Meal subscription kits are one of the biggest trends in food preparation. You’ve likely heard or seen the advertisements from companies like Blue Apron, Hello Fresh and Plated that send you ingredients for a certain number of meals in a box. The ingredients are fresh — all you have to do is cook, and voila! You and your family have a wonderful home-cooked meal without spending time shopping.
Worldwide, the market for these companies has sped past $1 billion. Forty percent of millennials — the 22- to 40-year-old generation — use them at least once per month.
But are these meal subscription kits really worth it? After all, they’re pretty pricey. You need to sign up for a subscription that will get you two to three meals per day for a week. The cost ranges from approximately $60 per week to more than $70.
Now, you have to weigh those costs against what you get for that price. The fact is, even a casual perusal of first-person stories from folks who have used these kits nets two sections: pro and con. Some people feel the costs are entirely worth it. Others think the wool has been pulled over people’s eyes. In their view, people are paying to cook and clean up after groceries they could purchase more cheaply themselves.
Let’s look at those two sides. We’ll start with the cons since money versus other trade-offs is at the heart of the debate.
Not Worth It: It’s Expensive for What You Get
Perhaps the biggest drawback to meal subscription kits is the expense. At $60 to $70 per week, they aren’t cheap. The cost has been estimated at 20 percent more than the cost of groceries. Now, you do receive everything you need for the meal. The main groceries are in the box, sized and proportioned for a good-sized meal. Vegetables and fruits are fresh. Any needed spices, flavorings or condiments are also included, from cilantro to turmeric.
The time versus money trade-off is a source of contention. Many people who like these services mention a saving time that would’ve otherwise been spent grocery shopping and meal planning. But don’t think meal kits are the equivalent of ordering a pizza or Chinese takeout in their ability to save time.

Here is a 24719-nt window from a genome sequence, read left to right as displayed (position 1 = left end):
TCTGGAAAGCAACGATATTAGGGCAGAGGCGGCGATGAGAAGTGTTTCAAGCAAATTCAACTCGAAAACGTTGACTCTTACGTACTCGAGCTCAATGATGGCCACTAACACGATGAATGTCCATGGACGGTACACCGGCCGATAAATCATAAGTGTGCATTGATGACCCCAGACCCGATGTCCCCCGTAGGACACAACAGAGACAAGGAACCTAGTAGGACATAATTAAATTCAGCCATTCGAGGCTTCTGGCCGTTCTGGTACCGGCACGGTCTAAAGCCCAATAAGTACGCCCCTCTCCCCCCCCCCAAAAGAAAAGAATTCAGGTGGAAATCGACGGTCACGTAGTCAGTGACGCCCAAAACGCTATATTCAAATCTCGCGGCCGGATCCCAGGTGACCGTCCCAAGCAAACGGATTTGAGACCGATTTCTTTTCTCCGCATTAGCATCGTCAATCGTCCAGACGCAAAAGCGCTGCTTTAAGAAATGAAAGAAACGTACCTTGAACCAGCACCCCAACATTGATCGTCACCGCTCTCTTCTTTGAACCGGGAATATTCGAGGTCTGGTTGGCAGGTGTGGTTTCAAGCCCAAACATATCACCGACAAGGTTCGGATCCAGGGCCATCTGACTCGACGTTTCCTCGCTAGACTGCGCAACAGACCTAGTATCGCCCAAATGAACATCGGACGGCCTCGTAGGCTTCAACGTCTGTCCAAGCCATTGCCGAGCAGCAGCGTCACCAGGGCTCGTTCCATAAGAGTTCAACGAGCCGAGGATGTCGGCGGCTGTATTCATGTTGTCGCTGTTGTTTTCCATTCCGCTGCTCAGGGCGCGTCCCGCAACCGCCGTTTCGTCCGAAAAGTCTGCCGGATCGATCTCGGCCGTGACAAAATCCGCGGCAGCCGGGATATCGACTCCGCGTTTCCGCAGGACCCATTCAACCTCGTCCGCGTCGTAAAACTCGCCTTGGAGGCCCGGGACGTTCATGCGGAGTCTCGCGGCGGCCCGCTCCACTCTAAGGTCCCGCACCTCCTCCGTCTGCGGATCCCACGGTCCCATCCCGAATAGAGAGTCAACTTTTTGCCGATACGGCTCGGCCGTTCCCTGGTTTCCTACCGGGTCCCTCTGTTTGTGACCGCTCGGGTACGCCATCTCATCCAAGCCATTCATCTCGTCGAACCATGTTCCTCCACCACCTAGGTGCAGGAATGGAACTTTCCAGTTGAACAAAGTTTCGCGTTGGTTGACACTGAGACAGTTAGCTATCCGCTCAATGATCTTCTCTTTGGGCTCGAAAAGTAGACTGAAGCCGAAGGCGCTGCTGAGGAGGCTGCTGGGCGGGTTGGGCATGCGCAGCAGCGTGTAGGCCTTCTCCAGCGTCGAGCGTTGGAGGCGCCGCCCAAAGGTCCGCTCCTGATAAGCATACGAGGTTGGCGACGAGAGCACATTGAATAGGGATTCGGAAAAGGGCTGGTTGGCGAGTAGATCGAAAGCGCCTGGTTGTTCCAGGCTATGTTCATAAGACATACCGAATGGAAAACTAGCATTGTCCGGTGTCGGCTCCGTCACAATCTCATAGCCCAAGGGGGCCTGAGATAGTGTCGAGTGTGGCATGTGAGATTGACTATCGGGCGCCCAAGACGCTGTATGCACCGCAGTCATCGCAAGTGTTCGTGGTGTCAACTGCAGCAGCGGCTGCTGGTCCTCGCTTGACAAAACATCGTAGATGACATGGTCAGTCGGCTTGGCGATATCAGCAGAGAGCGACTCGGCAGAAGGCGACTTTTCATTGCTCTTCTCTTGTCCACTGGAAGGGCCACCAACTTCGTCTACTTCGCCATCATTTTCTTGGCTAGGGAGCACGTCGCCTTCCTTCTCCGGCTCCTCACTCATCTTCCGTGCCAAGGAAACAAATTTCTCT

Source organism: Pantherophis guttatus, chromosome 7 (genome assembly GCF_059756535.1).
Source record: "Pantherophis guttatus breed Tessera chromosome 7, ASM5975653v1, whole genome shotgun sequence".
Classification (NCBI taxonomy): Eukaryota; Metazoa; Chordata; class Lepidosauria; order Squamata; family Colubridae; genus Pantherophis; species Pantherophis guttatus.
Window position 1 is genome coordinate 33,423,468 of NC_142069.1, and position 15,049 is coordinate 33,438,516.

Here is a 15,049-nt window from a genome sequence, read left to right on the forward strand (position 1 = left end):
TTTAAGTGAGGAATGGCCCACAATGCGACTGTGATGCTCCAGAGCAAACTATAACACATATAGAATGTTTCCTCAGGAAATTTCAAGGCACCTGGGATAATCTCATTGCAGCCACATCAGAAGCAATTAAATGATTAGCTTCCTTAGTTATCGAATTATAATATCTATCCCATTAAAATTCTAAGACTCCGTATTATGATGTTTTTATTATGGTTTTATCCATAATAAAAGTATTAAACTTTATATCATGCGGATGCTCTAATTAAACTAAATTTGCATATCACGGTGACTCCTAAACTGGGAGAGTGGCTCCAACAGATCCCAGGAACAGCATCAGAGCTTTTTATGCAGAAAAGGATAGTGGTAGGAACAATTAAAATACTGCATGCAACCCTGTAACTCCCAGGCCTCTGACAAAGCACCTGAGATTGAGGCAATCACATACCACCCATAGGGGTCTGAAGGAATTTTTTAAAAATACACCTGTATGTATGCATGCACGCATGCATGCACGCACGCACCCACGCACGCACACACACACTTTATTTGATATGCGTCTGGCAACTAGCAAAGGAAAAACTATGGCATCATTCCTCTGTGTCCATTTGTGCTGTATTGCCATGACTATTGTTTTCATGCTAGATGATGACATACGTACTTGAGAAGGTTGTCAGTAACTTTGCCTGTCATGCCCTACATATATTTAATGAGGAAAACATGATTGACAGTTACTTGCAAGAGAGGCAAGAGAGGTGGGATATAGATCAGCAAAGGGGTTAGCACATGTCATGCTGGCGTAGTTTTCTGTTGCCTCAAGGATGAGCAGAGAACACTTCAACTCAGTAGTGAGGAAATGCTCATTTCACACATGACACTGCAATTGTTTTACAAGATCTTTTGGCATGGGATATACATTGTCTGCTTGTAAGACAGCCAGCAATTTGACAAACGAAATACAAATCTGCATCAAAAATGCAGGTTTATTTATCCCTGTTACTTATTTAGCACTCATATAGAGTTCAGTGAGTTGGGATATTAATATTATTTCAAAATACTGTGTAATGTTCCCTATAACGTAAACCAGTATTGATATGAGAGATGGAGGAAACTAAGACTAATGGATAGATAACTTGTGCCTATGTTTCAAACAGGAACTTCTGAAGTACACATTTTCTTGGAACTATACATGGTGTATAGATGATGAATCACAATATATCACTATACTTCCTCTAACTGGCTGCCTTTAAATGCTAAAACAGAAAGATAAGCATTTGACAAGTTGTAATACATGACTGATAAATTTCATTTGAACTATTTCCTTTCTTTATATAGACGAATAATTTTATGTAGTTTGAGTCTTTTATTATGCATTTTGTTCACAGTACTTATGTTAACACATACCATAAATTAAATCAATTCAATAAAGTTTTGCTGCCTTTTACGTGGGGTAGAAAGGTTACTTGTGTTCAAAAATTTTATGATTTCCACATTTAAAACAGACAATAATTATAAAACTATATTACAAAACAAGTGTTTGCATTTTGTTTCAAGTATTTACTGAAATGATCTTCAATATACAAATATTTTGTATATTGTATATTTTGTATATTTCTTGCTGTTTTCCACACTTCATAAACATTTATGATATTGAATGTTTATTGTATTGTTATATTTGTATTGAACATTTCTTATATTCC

When you subscribe, you still do all the work of meal preparation. If fresh fish needs to be sautéed, you do it. If vegetables are to be served with an Asian fusion sauce, you prepare the sauce. Braised leeks as a side dish? You’ll braise them. Even though you get recipes for everything, you’re the person making those complicated recipes. If you think this will save you on preparation time in return for the money, it’s worth a good, long think. Many of the meals require multiple steps — all of which are done by you.
Clean-up is also done at home. You wash all the dishes used in the prep, which can be a lot. You also need to dispose of packaging. The packaging, like the meals, is complicated. The spices, flavorings and condiments all come in individualized packaging. Disposal of it all, especially if you’re environmentally conscious, can take a considerable amount of time and space.
Ultimately, the not-worth-it camp sees an expensive set of groceries that still need the work of preparation and clean-up performed.
Not Worth It: Will Your Family Like the Meals?
The other main “not worth it” argument is that children might not necessarily like the meals. Most subscription kits aim toward the foodie side of the spectrum — we’re talking roast lamb shank with mint and couscous vinaigrette, rather than grilled hamburgers.
If your family likes the recipes, great. But children and young teenagers probably won’t see the value in elaborate and sophisticated meals. Assess your family to see if these services will provide the kind of food they want to eat.
Worth It: Here’s My Meal
The pro side of subscription meal services tends to dismiss any concerns about preparing and cleaning up after the meal. They focus on the convenience of having meals delivered. In this view, meal planning and grocery shopping time are eliminated. The savings in time is well worth the expense of the subscription.
To some degree, this is a difference in emphasis. If you don’t like grocery shopping or sophisticated, foodie-type items are not available in a location near you, these subscription services can be great. They fix a problem for you.
Some parents and children like to prepare the food as a family get-together moment. For them, the preparation isn’t a time-consuming chore, but a way to bond over new meals. The subscription kit delivery creates an activity to enjoy together.
Worth It: Learning to Cook
Many people feel the subscription services are valuable because you end up with a lot of recipes. The recipes provide step-by-step preparation instructions. The subscription services in effect work like a combination of food delivery and a cookbook. In theory, you could choose the recipes you like and shop for them after you end the subscription service.
Novice cooks speak positively about the value of the step-by-step process. It allows them to prepare fresh, reasonably healthy meals without the stress of going through an unfamiliar cookbook or set of recipes and picking the ingredients out of a grocery story.
The fact is, the actual value of a subscription kit depends on your personal goals and feelings about shopping and cooking. If you focus on the dollar cost, prep and clean-up times, you’re likely to feel it’s very much not worth it. If you concentrate on the savings of planning and shopping time, the opportunity to cook more conveniently and the value of the instructions provided, you may feel you’re getting good bang for your buck.
What’s your verdict?